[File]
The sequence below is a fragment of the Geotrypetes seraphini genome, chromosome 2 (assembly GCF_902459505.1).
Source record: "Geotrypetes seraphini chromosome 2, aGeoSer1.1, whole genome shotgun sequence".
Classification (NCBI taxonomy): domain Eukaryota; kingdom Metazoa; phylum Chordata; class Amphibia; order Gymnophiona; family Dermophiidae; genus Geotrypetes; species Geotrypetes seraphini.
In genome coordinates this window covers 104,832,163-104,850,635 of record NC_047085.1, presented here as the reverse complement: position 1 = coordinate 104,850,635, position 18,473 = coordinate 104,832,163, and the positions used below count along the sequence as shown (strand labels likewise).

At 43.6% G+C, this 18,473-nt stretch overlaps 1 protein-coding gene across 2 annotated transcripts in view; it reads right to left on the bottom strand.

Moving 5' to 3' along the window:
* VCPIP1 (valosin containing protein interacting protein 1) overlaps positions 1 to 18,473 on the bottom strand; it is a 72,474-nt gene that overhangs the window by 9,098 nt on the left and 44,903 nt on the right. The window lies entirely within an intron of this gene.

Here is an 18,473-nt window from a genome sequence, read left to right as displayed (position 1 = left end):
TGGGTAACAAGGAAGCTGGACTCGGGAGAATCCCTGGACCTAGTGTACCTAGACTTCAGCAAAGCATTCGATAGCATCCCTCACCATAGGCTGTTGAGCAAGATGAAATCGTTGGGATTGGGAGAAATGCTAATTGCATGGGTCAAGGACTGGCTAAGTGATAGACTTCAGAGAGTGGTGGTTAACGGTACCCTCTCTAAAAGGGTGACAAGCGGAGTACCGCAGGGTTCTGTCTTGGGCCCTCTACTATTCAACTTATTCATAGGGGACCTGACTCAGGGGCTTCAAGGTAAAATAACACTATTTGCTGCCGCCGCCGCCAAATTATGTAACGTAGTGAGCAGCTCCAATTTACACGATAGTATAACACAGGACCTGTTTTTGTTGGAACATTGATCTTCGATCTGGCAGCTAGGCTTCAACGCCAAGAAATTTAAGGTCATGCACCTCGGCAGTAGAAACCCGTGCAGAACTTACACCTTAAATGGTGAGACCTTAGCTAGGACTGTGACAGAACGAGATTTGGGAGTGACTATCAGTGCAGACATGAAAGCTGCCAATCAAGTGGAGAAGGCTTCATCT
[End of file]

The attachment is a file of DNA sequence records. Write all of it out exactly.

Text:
The sequence below is a fragment of the Geotrypetes seraphini genome, chromosome 2 (assembly GCF_902459505.1).
Source record: "Geotrypetes seraphini chromosome 2, aGeoSer1.1, whole genome shotgun sequence".
Classification (NCBI taxonomy): domain Eukaryota; kingdom Metazoa; phylum Chordata; class Amphibia; order Gymnophiona; family Dermophiidae; genus Geotrypetes; species Geotrypetes seraphini.
In genome coordinates this window covers 104,832,163-104,850,635 of record NC_047085.1, presented here as the reverse complement: position 1 = coordinate 104,850,635, position 18,473 = coordinate 104,832,163, and the positions used below count along the sequence as shown (strand labels likewise).

At 43.6% G+C, this 18,473-nt stretch overlaps 1 protein-coding gene across 2 annotated transcripts in view; it reads right to left on the bottom strand.

Moving 5' to 3' along the window:
* VCPIP1 (valosin containing protein interacting protein 1) overlaps positions 1 to 18,473 on the bottom strand; it is a 72,474-nt gene that overhangs the window by 9,098 nt on the left and 44,903 nt on the right. The window lies entirely within an intron of this gene.

Here is an 18,473-nt window from a genome sequence, read left to right as displayed (position 1 = left end):
TGGGTAACAAGGAAGCTGGACTCGGGAGAATCCCTGGACCTAGTGTACCTAGACTTCAGCAAAGCATTCGATAGCATCCCTCACCATAGGCTGTTGAGCAAGATGAAATCGTTGGGATTGGGAGAAATGCTAATTGCATGGGTCAAGGACTGGCTAAGTGATAGACTTCAGAGAGTGGTGGTTAACGGTACCCTCTCTAAAAGGGTGACAAGCGGAGTACCGCAGGGTTCTGTCTTGGGCCCTCTACTATTCAACTTATTCATAGGGGACCTGACTCAGGGGCTTCAAGGTAAAATAACACTATTTGCTGCCGCCGCCGCCAAATTATGTAACGTAGTGAGCAGCTCCAATTTACACGATAGTATAACACAGGACCTGTTTTTGTTGGAACATTGATCTTCGATCTGGCAGCTAGGCTTCAACGCCAAGAAATTTAAGGTCATGCACCTCGGCAGTAGAAACCCGTGCAGAACTTACACCTTAAATGGTGAGACCTTAGCTAGGACTGTGACAGAACGAGATTTGGGAGTGACTATCAGTGCAGACATGAAAGCTGCCAATCAAGTGGAGAAGGCTTCATCT